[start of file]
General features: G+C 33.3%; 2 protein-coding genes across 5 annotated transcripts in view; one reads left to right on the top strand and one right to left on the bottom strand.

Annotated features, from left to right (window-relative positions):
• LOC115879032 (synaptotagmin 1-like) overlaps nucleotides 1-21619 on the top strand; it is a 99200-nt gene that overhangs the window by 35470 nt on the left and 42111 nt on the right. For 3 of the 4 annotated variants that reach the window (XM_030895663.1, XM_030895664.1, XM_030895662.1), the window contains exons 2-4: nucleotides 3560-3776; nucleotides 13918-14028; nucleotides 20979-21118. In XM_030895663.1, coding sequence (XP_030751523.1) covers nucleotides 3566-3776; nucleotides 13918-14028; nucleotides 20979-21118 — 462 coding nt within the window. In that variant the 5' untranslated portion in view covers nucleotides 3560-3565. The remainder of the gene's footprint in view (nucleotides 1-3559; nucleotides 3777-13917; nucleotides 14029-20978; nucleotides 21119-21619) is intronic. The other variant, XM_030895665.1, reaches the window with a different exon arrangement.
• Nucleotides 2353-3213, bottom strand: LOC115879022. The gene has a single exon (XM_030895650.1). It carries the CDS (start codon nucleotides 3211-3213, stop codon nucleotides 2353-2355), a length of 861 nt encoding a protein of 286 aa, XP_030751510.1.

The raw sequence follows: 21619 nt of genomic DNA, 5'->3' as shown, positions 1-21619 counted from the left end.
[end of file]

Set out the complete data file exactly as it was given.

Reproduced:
General features: G+C 33.3%; 2 protein-coding genes across 5 annotated transcripts in view; one reads left to right on the top strand and one right to left on the bottom strand.

Annotated features, from left to right (window-relative positions):
• LOC115879032 (synaptotagmin 1-like) overlaps nucleotides 1-21619 on the top strand; it is a 99200-nt gene that overhangs the window by 35470 nt on the left and 42111 nt on the right. For 3 of the 4 annotated variants that reach the window (XM_030895663.1, XM_030895664.1, XM_030895662.1), the window contains exons 2-4: nucleotides 3560-3776; nucleotides 13918-14028; nucleotides 20979-21118. In XM_030895663.1, coding sequence (XP_030751523.1) covers nucleotides 3566-3776; nucleotides 13918-14028; nucleotides 20979-21118 — 462 coding nt within the window. In that variant the 5' untranslated portion in view covers nucleotides 3560-3565. The remainder of the gene's footprint in view (nucleotides 1-3559; nucleotides 3777-13917; nucleotides 14029-20978; nucleotides 21119-21619) is intronic. The other variant, XM_030895665.1, reaches the window with a different exon arrangement.
• Nucleotides 2353-3213, bottom strand: LOC115879022. The gene has a single exon (XM_030895650.1). It carries the CDS (start codon nucleotides 3211-3213, stop codon nucleotides 2353-2355), a length of 861 nt encoding a protein of 286 aa, XP_030751510.1.

The raw sequence follows: 21619 nt of genomic DNA, 5'->3' as shown, positions 1-21619 counted from the left end.